When flu season is upon us, it may take more than an apple a day to keep the doctor away. Apples are just one option in a slew of foods and activities that work together to fight the flu.
Fighting the flu is particularly difficult for the elderly, who tend to have weaker immune systems. But it is all the more important for elderly to fight the flu for that exact reason. Declining health is one of the main fears of the elderly. And to be frank, the flu in the elderly can be dangerous.
Eighty-five percent of seasonal flu-related deaths are people who are 65 years or older. Not to mention, flu-related complications such as bronchitis and pneumonia are common flu-related complications that are more common in the elderly. So even though the flu only lasts a few weeks, the problems can extend beyond that.
At Daystar Retirement Village we plan menus that allow residents to choose from an array of delicious and healthy foods. Eating a diet loaded with fruits and vegetables is always a good plan, one that will ensure you get the nutrients needed to fuel an active lifestyle.
Here is a list of the best food for flu fighting that scientists say are particularly healthful when it comes to fighting the flu:
Citrus is the best way to get vitamin C, which many believe shortens the length of the flu. However, contrary to popular belief, it is better to eat citrus before and not during a flu because the acidity can bother an already irritated stomach. There are many options to choose from: oranges, mandarins, lemons, limes, grapefruits and more. Just one orange gives you all the vitamin C you need for a whole day.
Probiotic foods are foods that have microorganisms that fight unhealthy bacteria. This promotes what doctors call good “gut health.” This includes pickled foods, yogurt, sauerkraut, and kimchi. But remember that these foods are better for preventing the flu than they are for eating with the flu. Yogurt and pickled foods are known to make stomach discomfort worse when sick.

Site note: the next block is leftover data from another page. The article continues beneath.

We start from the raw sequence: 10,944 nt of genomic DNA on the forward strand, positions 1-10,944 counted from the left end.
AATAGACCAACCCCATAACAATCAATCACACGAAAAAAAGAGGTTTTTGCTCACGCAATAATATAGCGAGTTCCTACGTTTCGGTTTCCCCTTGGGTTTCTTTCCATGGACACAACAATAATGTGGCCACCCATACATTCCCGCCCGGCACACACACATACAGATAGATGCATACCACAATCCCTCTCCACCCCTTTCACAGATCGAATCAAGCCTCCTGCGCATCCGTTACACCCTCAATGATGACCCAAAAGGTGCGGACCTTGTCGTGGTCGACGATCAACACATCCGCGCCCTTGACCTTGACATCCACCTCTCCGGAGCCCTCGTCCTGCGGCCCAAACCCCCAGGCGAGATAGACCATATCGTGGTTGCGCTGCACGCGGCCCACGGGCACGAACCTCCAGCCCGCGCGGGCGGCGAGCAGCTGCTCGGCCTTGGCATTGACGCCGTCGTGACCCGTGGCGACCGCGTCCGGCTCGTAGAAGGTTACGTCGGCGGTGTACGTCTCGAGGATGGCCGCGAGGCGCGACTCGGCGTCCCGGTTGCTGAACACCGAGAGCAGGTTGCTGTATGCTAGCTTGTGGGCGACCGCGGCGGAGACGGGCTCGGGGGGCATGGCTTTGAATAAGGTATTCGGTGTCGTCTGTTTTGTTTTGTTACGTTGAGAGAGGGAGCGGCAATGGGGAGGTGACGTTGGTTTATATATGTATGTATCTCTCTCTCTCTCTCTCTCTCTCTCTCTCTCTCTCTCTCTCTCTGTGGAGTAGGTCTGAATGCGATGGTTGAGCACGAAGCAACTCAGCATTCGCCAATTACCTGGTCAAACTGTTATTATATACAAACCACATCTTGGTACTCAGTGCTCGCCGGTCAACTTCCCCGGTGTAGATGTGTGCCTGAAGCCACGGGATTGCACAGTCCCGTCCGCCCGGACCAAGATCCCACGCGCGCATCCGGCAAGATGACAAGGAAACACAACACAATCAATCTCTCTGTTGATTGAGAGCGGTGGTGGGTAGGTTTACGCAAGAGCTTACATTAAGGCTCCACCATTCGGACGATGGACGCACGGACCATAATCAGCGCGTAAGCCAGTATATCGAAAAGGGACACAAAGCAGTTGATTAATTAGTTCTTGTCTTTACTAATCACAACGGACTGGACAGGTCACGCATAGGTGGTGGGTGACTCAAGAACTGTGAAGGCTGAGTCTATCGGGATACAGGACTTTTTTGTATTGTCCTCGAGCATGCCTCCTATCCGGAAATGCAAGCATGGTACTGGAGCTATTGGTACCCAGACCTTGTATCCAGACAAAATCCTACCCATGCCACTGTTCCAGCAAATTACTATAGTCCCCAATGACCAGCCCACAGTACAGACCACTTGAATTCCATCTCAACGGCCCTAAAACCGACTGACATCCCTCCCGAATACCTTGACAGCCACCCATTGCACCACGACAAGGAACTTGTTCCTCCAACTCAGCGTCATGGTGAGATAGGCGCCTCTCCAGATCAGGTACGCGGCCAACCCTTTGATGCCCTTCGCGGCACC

Hot tea is the prime stomach-soothing drink. Herbal teas such as ginger, lemon, and nettle all have powerful nutritional value in addition to calming upset tummies.
Chicken and turkey are loaded with useful antioxidants and nutrients for fighting the flu. This is why a hot bowl of chicken noodle always hits the spot when you’re sick.
Foods high in antioxidants
Antioxidants are produced by your body to fight harmful agents. There are so many options to choose from too: berries, dark chocolate, spinach, kale, and beets are all loaded with antioxidants.
A flu diet is just one factor in preventing the flu in the elderly. Though eating the right foods does a lot to boost the immune system, it can’t work alone. There are other things seniors can do (and not do) to prevent the flu.
Good hygiene makes for good health. A lot of what makes the elderly more susceptible to the flu is their weaker immune systems, but if you prevent contact with those germs in the first place by keeping clean, you decrease your chance of getting the flu. So wash those hands several times a day, especially before and after meals, to stay healthy.
Drinking water is one of those general good health practices that help fight just about any illness. Water keeps the body and immune system running strong. Doctors recommend seniors drink eight or more glasses of water per day.
Stress is known to weaken the immune system and make people more susceptible to the influenza virus. Often staying happy is the best way to stay healthy (and vice versa). Socializing and getting regular exercise are both great ways to reduce stress in seniors.
WebMD says “When you exercise, your white blood cells — the ones that fight infections — travel through your body faster and do their jobs better.” It’s understandably more difficult to get exercise as a senior, but using low impact exercises such as walking, yoga, and chair exercises are effective and fun ways for seniors to stay active and fight the flu.
Things to Avoid
Generally the things you should avoid when fighting the flu are things you should avoid anyway. Things that worsen health and weaken the immune system, such as sweets, fatty foods, caffeine, alcohol, bad hygiene, dehydration, stress, and lack of exercise.
Another thing to know for fighting the flu is to see it coming and stop it early. By knowing the warning signs of the flu, seniors can know when they need to work on boosting their immune system and potentially talk to their doctor.
According to the CDC, these are the main warning signs of the flu:
- Sore throat
- Runny or stuffy nose
- Muscle or body aches
- Vomiting and diarrhea